LAWFUEL – The Legal Newswire – A day after Atlanta Falcons quarterback Michael Vick and three other men were indicted by a federal grand jury in Richmond on conspiracy charges related to their alleged involvement in a dogfighting operation, it was clear that any attempt to separate Vick’s legal troubles from his football career will be problematic, the Washington Post reports.
Vick is scheduled to make his initial court appearance next Thursday in Richmond, the same day his teammates will be on a field in Flowery Branch, Ga., for their opening practice of training camp.
According to a summons issued yesterday, Vick is to appear at a 3:30 p.m. bond hearing before a U.S. magistrate and a 4 p.m. arraignment before U.S. District Judge Henry E. Hudson. The Falcons are to conduct their first practice of camp under new coach Bobby Petrino at their training facility near Atlanta that afternoon.
Vick is facing up to six years in prison and as much as $350,000 in fines if convicted of the charges of conspiring to sponsor dogs in animal fights and transporting them across state lines to do it. He also could face additional penalties by the NFL, and leaders of animal rights groups said yesterday they were pushing for NFL Commissioner Roger Goodell to suspend Vick immediately under the league’s new conduct policy for players.
“Commissioner Goodell has made a point of disciplining some players prior to them being prosecuted,” Wayne Pacelle, president of the Humane Society of the United States, said in a telephone interview. “In this case, every indication we’ve gotten is that the NFL intends to wait until the legal process has played out. To us, that would seem to invalidate an independent code of conduct. What do you need a code of conduct for if you’re simply going to wait for the courts to act? We believe Michael Vick should be suspended immediately. This set of activities is heinous. It would seem to warrant harsh treatment under a code of conduct.”
Under the toughened conduct policy imposed by Goodell in April, the commissioner is empowered to discipline a player even if the player has not been convicted of a crime. NFL sources said yesterday that they expect Goodell to suspend Vick but don’t expect it to happen before the legal process is further along. An executive with one NFL team said he would not be surprised to see the Falcons grant Vick a leave of absence at some point to deal with the case.
The NFL Players Association issued a written statement that said: “It’s unfortunate that Michael Vick is in this position, as these allegations are extremely disturbing and offensive. This case is now in the hands of the judicial system and we have to allow the legal process to run its course. However, we recognize Michael still has the right to prove his innocence. Hopefully, these allegations are untrue and Michael will be able to continue his NFL career.”
Pacelle said the Humane Society had written letters to Nike and other companies whose products have been endorsed by Vick, urging them to sever their business ties with the 27-year-old quarterback. AirTran Airways recently decided not to renew Vick’s contract as a corporate spokesman.
“We think they should not be associated with Michael Vick,” Pacelle said. “We want to make sure there is a stigma associated with this conduct.”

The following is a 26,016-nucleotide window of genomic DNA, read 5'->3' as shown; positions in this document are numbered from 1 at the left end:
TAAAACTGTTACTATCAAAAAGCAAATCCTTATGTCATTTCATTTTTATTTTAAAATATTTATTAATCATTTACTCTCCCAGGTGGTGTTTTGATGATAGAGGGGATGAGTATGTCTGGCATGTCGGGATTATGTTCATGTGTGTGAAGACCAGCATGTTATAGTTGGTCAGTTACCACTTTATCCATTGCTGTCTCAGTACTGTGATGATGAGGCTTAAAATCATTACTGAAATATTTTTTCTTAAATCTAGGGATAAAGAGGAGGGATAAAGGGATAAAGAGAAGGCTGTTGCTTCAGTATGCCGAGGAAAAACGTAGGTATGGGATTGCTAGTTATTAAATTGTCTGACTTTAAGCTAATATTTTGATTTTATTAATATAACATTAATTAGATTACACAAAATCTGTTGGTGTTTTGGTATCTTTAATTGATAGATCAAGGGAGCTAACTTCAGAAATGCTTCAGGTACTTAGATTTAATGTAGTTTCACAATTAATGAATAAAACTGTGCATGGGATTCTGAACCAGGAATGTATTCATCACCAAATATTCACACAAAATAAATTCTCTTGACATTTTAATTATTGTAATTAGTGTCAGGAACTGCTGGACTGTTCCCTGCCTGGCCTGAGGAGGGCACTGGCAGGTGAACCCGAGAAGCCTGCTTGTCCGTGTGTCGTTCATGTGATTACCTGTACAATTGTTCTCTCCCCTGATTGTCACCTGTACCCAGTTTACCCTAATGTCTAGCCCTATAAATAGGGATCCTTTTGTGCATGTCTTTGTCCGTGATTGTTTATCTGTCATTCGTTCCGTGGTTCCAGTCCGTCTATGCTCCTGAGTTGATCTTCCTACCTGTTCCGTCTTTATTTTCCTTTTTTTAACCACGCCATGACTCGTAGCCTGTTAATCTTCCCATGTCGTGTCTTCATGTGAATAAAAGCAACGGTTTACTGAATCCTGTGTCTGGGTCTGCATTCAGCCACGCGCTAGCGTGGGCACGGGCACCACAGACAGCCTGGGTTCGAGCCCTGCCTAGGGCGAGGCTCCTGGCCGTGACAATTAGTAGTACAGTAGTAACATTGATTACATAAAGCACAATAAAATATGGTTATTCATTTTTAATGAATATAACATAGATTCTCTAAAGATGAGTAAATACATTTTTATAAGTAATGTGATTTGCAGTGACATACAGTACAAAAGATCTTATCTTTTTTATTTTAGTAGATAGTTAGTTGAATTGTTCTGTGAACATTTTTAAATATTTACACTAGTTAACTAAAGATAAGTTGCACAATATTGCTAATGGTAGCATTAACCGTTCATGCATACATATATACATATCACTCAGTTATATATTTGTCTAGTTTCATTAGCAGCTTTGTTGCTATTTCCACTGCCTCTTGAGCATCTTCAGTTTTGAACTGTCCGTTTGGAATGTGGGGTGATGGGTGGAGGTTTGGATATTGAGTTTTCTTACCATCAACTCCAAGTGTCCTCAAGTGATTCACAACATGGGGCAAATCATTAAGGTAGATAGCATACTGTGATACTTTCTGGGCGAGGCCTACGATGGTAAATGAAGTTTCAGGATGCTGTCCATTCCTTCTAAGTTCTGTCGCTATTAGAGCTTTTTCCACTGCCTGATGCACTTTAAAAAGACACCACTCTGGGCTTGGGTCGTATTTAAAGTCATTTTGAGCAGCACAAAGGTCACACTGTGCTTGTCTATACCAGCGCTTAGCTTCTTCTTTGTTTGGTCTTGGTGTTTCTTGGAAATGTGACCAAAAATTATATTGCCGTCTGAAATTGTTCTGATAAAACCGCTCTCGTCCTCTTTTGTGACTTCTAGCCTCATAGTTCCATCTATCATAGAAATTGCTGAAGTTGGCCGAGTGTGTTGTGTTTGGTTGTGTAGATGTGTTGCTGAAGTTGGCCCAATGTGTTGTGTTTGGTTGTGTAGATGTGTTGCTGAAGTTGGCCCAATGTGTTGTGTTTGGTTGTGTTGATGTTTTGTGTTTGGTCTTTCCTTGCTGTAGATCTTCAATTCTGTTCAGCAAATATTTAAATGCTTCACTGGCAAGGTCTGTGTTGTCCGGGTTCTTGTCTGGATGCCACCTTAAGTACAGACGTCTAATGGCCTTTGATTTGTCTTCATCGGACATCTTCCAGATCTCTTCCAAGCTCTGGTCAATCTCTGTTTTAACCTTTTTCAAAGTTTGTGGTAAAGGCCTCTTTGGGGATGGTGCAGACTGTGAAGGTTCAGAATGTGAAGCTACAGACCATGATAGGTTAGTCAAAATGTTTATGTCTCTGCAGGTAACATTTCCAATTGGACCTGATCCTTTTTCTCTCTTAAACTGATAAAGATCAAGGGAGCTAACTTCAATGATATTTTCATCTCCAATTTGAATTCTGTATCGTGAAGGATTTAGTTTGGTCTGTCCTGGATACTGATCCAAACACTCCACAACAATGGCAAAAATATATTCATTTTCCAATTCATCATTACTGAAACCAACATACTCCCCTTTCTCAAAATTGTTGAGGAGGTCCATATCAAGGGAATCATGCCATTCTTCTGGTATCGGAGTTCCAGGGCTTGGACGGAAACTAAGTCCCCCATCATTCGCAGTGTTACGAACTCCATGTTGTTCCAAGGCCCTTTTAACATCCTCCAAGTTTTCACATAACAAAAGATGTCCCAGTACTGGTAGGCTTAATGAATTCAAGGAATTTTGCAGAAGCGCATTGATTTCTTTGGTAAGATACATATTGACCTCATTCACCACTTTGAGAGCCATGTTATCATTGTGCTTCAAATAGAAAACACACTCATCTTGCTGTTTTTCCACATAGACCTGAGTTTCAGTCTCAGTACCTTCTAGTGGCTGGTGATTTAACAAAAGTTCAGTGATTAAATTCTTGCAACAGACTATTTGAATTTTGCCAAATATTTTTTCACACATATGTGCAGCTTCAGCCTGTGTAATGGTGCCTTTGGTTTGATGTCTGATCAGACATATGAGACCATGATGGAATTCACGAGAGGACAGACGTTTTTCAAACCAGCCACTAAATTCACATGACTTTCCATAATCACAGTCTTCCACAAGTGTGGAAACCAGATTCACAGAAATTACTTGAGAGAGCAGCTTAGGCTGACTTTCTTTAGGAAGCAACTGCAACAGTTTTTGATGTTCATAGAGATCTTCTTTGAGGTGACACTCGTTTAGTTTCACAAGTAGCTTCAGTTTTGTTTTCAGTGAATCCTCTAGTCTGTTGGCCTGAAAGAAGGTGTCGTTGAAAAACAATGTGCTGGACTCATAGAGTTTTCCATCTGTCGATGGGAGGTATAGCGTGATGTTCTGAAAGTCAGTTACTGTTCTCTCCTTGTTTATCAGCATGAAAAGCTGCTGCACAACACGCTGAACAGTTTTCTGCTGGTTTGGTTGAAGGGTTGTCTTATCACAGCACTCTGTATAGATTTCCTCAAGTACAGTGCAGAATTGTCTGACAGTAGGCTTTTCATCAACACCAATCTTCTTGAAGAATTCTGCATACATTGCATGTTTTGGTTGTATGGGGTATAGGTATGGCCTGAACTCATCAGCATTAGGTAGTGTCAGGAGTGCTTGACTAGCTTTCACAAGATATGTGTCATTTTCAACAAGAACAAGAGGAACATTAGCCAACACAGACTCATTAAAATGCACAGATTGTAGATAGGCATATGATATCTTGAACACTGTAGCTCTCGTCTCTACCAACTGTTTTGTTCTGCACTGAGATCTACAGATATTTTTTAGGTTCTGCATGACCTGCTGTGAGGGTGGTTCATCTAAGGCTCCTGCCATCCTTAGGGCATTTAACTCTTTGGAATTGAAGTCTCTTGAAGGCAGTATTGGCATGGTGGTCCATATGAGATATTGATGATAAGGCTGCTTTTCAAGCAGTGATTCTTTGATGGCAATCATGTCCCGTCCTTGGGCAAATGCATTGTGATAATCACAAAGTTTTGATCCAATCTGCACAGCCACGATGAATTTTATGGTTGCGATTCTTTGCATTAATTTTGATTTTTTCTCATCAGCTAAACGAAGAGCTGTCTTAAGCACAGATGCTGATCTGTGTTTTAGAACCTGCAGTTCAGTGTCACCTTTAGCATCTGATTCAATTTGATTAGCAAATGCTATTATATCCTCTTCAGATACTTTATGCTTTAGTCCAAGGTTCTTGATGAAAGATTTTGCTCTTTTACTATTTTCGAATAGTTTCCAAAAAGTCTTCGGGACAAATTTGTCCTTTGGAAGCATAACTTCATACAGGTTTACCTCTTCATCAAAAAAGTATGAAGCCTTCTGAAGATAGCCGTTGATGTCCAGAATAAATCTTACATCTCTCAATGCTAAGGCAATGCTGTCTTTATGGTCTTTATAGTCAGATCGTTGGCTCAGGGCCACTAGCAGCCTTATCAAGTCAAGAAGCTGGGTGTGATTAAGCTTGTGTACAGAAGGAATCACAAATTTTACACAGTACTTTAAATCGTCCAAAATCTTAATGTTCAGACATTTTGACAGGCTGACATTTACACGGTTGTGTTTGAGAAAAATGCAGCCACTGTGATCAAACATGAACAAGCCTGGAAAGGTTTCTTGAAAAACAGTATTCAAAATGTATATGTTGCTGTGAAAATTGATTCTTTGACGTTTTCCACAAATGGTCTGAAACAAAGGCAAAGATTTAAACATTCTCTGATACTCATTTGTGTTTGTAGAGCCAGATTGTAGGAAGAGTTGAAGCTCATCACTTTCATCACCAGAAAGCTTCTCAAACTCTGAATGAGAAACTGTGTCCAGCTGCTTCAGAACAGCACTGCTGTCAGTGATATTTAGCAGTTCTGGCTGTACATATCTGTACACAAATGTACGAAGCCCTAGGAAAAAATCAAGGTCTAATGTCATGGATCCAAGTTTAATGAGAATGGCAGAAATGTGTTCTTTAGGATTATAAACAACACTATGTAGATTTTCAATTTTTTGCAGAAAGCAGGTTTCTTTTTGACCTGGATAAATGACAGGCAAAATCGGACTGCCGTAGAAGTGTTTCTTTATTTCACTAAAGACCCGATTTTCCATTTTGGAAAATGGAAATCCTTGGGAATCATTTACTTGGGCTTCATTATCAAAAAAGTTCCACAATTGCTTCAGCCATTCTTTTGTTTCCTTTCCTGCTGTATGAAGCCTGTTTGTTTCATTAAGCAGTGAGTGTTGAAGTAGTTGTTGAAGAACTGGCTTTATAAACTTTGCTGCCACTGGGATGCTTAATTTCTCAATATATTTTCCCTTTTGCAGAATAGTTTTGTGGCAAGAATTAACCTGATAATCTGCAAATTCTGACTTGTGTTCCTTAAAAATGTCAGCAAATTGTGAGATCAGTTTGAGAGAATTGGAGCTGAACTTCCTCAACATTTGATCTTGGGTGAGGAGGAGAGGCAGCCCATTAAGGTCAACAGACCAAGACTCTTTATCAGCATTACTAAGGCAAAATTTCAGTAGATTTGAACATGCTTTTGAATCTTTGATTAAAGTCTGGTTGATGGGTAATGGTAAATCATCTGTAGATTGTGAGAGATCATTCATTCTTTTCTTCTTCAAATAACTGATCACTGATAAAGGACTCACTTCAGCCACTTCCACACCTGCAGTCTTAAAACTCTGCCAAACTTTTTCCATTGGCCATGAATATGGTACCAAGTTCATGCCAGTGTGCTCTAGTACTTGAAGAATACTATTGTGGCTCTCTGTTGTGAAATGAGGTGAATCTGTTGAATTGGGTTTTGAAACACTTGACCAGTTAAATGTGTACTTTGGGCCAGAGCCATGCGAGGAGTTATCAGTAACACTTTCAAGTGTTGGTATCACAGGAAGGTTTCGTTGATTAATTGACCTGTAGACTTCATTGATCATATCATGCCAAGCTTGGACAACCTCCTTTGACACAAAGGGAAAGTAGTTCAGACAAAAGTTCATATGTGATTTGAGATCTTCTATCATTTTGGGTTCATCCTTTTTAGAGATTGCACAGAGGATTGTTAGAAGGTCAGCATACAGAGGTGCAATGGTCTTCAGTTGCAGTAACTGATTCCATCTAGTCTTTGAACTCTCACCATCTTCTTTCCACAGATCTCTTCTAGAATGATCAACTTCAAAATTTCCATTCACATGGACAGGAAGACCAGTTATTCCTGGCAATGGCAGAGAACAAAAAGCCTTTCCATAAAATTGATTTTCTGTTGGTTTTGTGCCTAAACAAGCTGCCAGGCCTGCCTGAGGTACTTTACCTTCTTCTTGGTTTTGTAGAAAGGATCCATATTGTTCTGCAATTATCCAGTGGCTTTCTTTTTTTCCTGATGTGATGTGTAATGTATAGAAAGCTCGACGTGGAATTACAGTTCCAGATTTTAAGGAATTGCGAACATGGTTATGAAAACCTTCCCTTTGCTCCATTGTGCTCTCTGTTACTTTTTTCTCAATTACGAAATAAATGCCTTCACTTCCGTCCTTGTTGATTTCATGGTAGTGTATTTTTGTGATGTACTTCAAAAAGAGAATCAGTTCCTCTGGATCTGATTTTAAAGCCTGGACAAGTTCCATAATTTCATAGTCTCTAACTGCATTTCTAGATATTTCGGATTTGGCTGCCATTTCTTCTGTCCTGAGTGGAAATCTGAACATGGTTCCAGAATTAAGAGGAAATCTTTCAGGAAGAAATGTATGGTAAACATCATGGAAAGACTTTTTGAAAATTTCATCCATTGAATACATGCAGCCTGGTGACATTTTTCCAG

Ingrid Newkirk, the president of People for the Ethical Treatment of Animals, wrote a joint letter condemning dogfighting with civil rights leader Al Sharpton and rap music executive Russell Simmons to Goodell, Falcons owner Arthur Blank and Vick’s corporate sponsors.
A source said the Falcons expect Vick to return to the Atlanta area after his court appearance and practice the next day. The Falcons traded Vick’s backup, Matt Schaub, during the offseason but signed former Detroit Lions and Miami Dolphins starter Joey Harrington after he was released by the Dolphins. Harrington probably would take over as the Falcons’ starter if Vick is unavailable to play.
If Vick does play, he will face the prospect of having his every move dissected as never before. Veteran agent Leigh Steinberg yesterday likened that prospect to Kobe Bryant continuing to play basketball for the Los Angeles Lakers while facing a sexual assault charge in Colorado that was dropped in 2004, and Barry Bonds chasing baseball’s career home run record as allegations of steroid use swirl around him.
“Athletes have a remarkable ability to compartmentalize,” Steinberg said. “They can put aside controversies — legal problems and off-the-field problems — and put it in one part of their consciousness. Their ability to focus is extraordinary. They can set aside the problems of real life on the football field. . . . In the midst of a lasting and emotionally draining fight, the football field will be a refuge.
“For Kobe Bryant in the midst of his legal problems, playing for the Lakers was his salvation. How does an athlete do it? In many ways when the outside world is threatening, being able to go out onto the field is an emotional salvation. . . . I think Michael Vick is reasonably popular with his teammates. Barry Bonds isn’t. If Michael Vick was Barry Bonds, he’d be sacked on every play.”
Forgiveness from the football-watching public could be a trickier issue, Steinberg said.
“It’s dependent on the stance the player takes,” the agent said. “When an athlete steps up and says: ‘I was engaged in conduct that was wrong. I know it’s not acceptable. I know I am held to a higher standard and will take steps to make sure it won’t happen again,’ the public will be angry but it will forgive. . . . Michael Vick’s problem is with the news cycle. They will take this and run it over and over again in so many ways.
“He’s got a major, major problem and there are not too many people who think hanging a dog or electrocuting a dog — man’s best friend — is a nice thing to do. For a big, tough football player to mistreat a dog, it’s not going to play well.”